A paralyzed soldier, a mother’s love

By Class 1975

 

             

     There are mothers who will spend today missing sons and daughters fighting overseas. There are women who have lost children in those wars, for whom Mother’s Day will never be the same.

Then there is Eva Mendoza Briseno.

     Joseph Briseno Jr., Eva’s 27-year-old son, is one of the most severely wounded soldiers ever to survive. A bullet to the back of his head in a Baghdad marketplace in 2003 left him paralyzed, brain-damaged and blind, but awake and aware of his condition.

Eva takes care of “Jay” in her home, with the breathing machine and tubes he needs to stay alive.

     Each day starts with two hours of bowel care, an ordeal as awful as it sounds. She labors over his body, brushing his teeth, suctioning fluid from his lungs, exercising his limp arms and legs, and turning him every other hour to prevent bedsores.

     She sleeps a few hours at a time. She has been out to dinner with her husband, Joseph Sr., once in seven years.

     She could have a better life if she put Jay in a nursing home. Or if she brought back the nurses the government provided. But one looked indifferently without wiping Jay’s mouth when he drooled. Others fell asleep on the night shift as Jay had seizures.

Taking charge

     It is hard for a mother to watch such lapses. The nurses don’t love Jay. His parents do. So they have chosen to care for him on their own, and you will not find them feeling sorry for themselves — only for him.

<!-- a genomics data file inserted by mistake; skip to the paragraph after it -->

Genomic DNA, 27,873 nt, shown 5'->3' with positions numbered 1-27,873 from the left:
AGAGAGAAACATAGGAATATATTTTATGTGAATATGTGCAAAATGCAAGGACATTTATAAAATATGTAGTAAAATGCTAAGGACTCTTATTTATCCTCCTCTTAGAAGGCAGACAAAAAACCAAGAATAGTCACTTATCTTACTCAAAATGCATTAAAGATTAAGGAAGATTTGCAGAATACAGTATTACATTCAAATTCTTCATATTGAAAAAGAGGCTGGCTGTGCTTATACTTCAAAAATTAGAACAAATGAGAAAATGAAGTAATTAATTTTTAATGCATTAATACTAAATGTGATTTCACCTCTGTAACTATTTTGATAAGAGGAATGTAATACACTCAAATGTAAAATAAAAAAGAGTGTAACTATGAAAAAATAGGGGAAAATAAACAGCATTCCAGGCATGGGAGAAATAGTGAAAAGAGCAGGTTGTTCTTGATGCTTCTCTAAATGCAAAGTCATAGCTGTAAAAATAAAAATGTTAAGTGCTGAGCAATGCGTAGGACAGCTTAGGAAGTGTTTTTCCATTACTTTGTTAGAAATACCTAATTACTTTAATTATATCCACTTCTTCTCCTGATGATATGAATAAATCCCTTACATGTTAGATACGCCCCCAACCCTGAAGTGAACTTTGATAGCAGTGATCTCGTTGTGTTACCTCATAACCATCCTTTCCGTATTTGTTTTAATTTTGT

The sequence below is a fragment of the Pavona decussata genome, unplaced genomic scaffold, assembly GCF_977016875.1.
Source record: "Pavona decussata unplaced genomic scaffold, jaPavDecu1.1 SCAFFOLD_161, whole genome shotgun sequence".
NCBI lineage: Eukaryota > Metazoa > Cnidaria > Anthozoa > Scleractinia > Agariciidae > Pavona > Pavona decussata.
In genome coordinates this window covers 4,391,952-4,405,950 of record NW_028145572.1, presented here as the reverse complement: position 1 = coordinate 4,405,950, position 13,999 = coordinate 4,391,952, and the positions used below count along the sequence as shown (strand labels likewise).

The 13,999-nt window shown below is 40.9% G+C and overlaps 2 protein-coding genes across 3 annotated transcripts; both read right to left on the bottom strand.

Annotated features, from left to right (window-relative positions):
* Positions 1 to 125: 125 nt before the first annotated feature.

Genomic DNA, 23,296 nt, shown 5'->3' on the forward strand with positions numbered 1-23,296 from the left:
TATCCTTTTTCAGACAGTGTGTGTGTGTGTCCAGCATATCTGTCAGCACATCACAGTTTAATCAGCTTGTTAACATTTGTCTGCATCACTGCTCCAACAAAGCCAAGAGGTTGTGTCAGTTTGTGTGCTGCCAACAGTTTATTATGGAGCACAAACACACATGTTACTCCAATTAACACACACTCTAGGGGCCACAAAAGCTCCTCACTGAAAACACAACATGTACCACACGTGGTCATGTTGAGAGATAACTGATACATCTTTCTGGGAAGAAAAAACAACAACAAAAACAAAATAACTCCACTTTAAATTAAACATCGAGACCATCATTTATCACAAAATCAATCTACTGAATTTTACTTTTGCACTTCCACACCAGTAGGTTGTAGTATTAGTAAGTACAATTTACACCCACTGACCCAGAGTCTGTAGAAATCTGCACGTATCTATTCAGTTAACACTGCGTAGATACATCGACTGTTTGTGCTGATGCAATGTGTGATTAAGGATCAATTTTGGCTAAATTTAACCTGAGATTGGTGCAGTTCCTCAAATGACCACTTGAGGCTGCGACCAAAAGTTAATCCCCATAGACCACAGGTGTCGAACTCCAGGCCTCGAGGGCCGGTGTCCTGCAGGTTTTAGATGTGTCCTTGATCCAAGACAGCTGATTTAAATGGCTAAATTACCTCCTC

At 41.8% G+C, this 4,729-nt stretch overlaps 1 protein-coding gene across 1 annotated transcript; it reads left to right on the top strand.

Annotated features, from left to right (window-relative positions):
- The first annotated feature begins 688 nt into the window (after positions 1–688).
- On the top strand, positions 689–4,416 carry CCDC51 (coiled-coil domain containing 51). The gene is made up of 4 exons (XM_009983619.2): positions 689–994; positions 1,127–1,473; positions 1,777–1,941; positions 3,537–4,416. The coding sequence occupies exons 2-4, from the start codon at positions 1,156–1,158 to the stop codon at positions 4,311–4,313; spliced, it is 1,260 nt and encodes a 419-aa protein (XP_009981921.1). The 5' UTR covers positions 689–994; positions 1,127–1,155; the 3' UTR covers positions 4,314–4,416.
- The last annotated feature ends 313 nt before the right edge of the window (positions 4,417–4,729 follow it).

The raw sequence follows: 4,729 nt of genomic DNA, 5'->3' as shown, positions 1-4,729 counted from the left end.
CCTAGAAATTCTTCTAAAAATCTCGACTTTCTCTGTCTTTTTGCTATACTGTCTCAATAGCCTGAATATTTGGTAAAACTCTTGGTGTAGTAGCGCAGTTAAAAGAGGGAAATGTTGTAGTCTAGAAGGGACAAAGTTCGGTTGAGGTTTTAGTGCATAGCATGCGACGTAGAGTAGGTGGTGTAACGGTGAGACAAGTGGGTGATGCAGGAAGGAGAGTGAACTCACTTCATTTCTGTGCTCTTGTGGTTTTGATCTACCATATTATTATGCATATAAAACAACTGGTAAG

A lesser man would leave, Eva says of her spouse, whom she has known since grade school in their homeland, the Philippines. A lesser woman would cringe at the wound care and bodily indignities that Eva has learned to manage, Joseph says.

     “I can’t walk away from this,” he said. “She can’t. I’m very proud of my wife.”

     What keeps Eva going is hope that stem cells or some future treatment advance will help her son. “I do believe in miracles,” she said.

     Yet desperation clouds her prayers. “Most of the time, I ask God if I can take Jay’s place,” she said, sobbing.

     Hearing his mother, Jay cries too, tears silently slipping from his eyes.

     For Eva, the tears began the day Jay shipped out, on his 20th birthday in 2003.

     He was a student at George Mason University, hoping to become a forensic scientist. He had joined the Army Reserve and was surprised to be called up so soon. Eva took a cake to his unit before he left.

The dreaded phone call

     At first, she wasn’t very worried: Jay was assigned to civilian work, building community relations. A few months later, the call came. One of those civilians had shot Jay in the back of the head at point-blank range. His spinal cord was shattered, and cardiac arrests led to brain damage that left him unable to see or to speak more than an occasional word.

     His parents quit their jobs and drained their savings. His younger sisters, Malerie and Sherilyn, help when they can, and Joseph does a big share. But much falls to Eva, who weighs 100 pounds to Jay’s 147.

     Eva reads to him. He grins when the Redskins win, or when Linkin Park, Eminem, Jay-Z or Beyonce are on the radio. Other songs get a grimace.

     “Probably other mothers regret having their sons or daughters go to war, especially when they come home hurt. It’s not easy seeing your child be in this position,” Eva said. “We are so proud of Jay, and we thank God every single day that we have him.”

 

By Marilynn Marchione - The Associated Press
Posted : Monday May 10, 2010 on ARMYTIMES

 

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